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Southwick School wins visit from bestselling author

Best-selling children’s author Jan Brett will visit Southwick School in Northfield on April 19 to spend a day reading, drawing and having fun with her young readers. Southwick School was the 2010-2011 winner in an online contest for a visit from the author, beating out 4,300 schools who entered. Brett will also be signing copies of her latest book, “Three Little Dassies,” an African-based twist of the classic “Three Little Pigs.” (Courtesy)
April 06, 2011
NORTHFIELD — School librarian Tammie Turmel was thrilled to learn recently that after many years of trying, Southwick School was finally named the winner in an annual online contest to receive a visit from bestselling children's author and illustrator Jan Brett.

"I've been entering the contest every year since 2004, and when I got a call from her husband, I thought he was kidding," Turmel said.

But, it turns out that the 925 entries received from Southwick School were enough to beat out 4,300 other schools across the country by correctly matching characters from Brett's many books with the correct titles.

Brett said she is equally excited to make the trip to Northfield to meet the school's students and staff. She and her husband, Joe, live in Norwell, Mass., and Brett has family members who live in New Hampshire, as well, making the trip even more pleasurable.

"We had entries from all over, including Hawaii. The contest is random, though, and so I never know where I'll end up going. This is exciting for me to go to Southwick this year," said Brett.

Making the trip along with Brett will be her famous character, Hedgie the Hedgehog, who was born through her love for the bristly little creatures she once had as pets. Brett includes the character somewhere in each of her books, and said she enjoys bringing Hedgie, or a good replica of him at least, to the schools to greet the students, too.

As part of her time spent with the boys and girls, Brett likes to encourage art and reading activities. She hopes in doing so, she will inspire them to make up their own stories and illustrate them on their own.

Since kindergarten, Brett said she knew she wanted to be an illustrator. After college, she went from publisher to publisher with her portfolio looking for an opportunity to illustrate children's books. Finally, Brett was told if she wrote a story herself and then illustrated it, she might have better success than waiting to be paired up with an author. From there, the rest is history, as her books and renditions of classic children's tales continually top the New York Times Best Seller list.

Her inspirations come from around the world, as seen in her latest book, "The Three Little Dassies," an African twist on a great American classic.

"I was in Namibia, Africa to see the animals when I was working on my book, 'On Noah's Ark.' I saw these little rock rodents (dassies), and thought they were really cute. They just reminded me of the three little pigs, so I used them for this latest book," said Brett.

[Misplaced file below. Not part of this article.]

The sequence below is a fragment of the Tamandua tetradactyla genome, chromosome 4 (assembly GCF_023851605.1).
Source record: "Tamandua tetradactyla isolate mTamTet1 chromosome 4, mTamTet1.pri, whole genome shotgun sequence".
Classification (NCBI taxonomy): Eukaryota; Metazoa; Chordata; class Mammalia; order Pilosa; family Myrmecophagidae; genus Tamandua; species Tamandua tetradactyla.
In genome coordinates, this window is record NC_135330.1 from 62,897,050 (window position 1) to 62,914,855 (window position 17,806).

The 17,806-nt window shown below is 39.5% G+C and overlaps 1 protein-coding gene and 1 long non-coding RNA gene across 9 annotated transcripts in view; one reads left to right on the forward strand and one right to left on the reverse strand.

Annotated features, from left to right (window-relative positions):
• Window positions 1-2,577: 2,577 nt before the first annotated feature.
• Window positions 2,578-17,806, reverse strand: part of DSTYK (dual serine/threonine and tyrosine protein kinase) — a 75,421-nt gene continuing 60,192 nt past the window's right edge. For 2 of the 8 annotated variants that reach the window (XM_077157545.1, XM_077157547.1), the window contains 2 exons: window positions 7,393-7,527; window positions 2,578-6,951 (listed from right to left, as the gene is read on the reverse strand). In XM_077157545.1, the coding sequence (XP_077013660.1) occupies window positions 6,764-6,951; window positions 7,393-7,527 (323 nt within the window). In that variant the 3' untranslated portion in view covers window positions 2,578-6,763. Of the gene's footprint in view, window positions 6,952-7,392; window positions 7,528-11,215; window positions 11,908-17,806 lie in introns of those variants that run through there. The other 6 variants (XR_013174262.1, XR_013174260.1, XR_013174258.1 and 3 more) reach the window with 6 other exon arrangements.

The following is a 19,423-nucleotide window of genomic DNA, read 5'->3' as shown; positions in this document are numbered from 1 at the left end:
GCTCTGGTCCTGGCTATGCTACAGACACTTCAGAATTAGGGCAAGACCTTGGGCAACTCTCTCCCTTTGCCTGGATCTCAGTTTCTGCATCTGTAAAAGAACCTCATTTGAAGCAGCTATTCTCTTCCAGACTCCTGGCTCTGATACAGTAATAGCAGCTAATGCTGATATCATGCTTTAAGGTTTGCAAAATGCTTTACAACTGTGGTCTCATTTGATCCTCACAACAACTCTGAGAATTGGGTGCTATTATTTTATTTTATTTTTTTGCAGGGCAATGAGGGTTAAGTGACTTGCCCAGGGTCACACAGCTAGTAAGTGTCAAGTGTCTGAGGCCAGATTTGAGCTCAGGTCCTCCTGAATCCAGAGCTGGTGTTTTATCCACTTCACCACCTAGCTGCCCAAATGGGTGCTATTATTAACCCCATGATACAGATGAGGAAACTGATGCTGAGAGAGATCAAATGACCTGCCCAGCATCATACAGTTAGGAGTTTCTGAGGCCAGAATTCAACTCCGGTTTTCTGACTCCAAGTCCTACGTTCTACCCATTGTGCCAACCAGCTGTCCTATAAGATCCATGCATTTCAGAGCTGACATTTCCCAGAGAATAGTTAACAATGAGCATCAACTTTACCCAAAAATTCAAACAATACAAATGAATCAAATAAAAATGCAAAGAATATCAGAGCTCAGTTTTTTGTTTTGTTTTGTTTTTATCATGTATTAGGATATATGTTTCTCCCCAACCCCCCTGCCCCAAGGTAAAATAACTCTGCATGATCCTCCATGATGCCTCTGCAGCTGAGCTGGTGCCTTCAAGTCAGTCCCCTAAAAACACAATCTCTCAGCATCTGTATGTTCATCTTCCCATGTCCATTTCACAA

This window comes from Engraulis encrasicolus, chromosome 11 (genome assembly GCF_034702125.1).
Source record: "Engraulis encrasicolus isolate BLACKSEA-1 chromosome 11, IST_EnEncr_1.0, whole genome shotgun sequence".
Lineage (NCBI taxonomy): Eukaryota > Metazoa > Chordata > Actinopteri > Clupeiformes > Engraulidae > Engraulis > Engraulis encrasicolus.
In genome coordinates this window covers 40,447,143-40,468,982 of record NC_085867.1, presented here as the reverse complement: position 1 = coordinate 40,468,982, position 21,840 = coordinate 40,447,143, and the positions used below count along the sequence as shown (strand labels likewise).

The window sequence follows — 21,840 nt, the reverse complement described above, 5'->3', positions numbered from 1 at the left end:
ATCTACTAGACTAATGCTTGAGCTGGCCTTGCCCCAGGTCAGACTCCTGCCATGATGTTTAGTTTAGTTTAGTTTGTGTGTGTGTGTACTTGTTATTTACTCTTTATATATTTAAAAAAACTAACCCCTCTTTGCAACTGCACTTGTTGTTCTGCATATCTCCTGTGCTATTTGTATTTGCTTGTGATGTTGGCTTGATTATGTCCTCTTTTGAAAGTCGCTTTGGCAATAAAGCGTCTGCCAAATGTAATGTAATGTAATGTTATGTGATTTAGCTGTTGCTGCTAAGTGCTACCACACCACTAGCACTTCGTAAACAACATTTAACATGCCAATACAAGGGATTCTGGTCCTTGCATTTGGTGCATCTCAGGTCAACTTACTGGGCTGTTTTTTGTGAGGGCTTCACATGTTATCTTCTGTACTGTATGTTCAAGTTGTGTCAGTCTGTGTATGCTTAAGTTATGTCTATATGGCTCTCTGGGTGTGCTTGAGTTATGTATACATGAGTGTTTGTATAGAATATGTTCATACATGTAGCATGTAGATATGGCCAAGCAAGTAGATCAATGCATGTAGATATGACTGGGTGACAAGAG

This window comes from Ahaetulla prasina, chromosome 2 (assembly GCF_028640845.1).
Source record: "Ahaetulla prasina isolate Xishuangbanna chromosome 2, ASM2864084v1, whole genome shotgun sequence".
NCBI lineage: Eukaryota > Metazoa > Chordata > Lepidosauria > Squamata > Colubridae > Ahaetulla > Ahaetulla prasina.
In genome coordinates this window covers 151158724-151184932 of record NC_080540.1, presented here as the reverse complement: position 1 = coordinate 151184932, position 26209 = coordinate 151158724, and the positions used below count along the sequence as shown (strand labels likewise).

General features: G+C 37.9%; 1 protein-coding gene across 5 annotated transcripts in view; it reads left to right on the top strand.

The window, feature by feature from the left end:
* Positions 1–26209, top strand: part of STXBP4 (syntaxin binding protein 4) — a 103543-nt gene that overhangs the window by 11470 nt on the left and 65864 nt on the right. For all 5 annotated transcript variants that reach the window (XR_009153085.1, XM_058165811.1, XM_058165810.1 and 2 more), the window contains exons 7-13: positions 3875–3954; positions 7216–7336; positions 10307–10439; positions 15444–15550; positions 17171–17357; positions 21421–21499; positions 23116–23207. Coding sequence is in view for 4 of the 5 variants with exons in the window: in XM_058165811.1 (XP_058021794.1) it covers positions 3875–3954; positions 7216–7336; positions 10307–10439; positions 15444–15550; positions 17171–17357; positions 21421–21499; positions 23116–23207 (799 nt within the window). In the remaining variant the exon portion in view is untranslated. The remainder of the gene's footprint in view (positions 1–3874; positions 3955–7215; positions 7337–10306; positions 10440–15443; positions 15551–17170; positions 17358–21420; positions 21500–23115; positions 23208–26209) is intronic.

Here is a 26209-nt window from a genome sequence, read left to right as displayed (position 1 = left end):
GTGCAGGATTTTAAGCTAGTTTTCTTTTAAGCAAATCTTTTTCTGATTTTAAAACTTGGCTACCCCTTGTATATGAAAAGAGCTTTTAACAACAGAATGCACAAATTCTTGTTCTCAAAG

She and her husband have made eight trips to Africa for research on her stories. Other tales and illustrations by Brett take her young readers to China, Switzerland, Scandinavia, and even the Arctic Circle.

"Natural history is part of the fun. The kids may never go to some of these places, but they can enjoy them in my books," Brett said.

When not traveling for research or her annual bus tours, she takes her love for education to the Internet, offering free printed materials, classroom ideas and activities for both students and teachers alike. Joe keeps the Web site up to date for her, and Brett said she also gets plenty of advice and ideas for her site from family members who teach.

"We like to support the teachers who have been so good to us over the years. Everything on the site is free for them to use, and some things are even interactive for the kids to enjoy," said Brett.

Classroom signs, bulletin board projects, awards certificates and lots of other educational materials and games are all available for download or print.

The couple has become so involved in the Web site that Brett said they actually wake each other up in the middle of the night with ideas to add to their ever-growing site.

Included in the online activities are video drawing lessons for many of the creatures found in her books. Other videos allow readers to listen to the inspirations for some of her stories and illustrations, depict events from her book tours and also show her at a White House speaking engagement.

With all she does, however, Bret admitted illustrating is her greatest love.

"I seemed to have trouble communicating as a child, and I guess drawing was how I did it. Things aren't right in my world if I'm not drawing. Some people knit; I need a paint brush in my hand," she said.

Besides reading to students at Southwick, Brett will also give them a drawing lesson, and she hopes to encourage them to step away from the distractions of today's world and take time to express themselves through art.

"Creativity," she said, "is almost like play. It's an extension of your spirit. Kids should take time out to write and draw, to let that flower inside unfold."

Turmell said the school is very excited to have won the contest, and everyone is looking forward to the visit on April 19. As a tribute to the author, fourth graders in the Reader's Theater group will be presenting a short play for Brett, among the other activities planned for the day.

Copies of Brett's books are available at stores throughout New Hampshire, and online as well. Her materials for students and teachers can also be found at www.janbrett.com.

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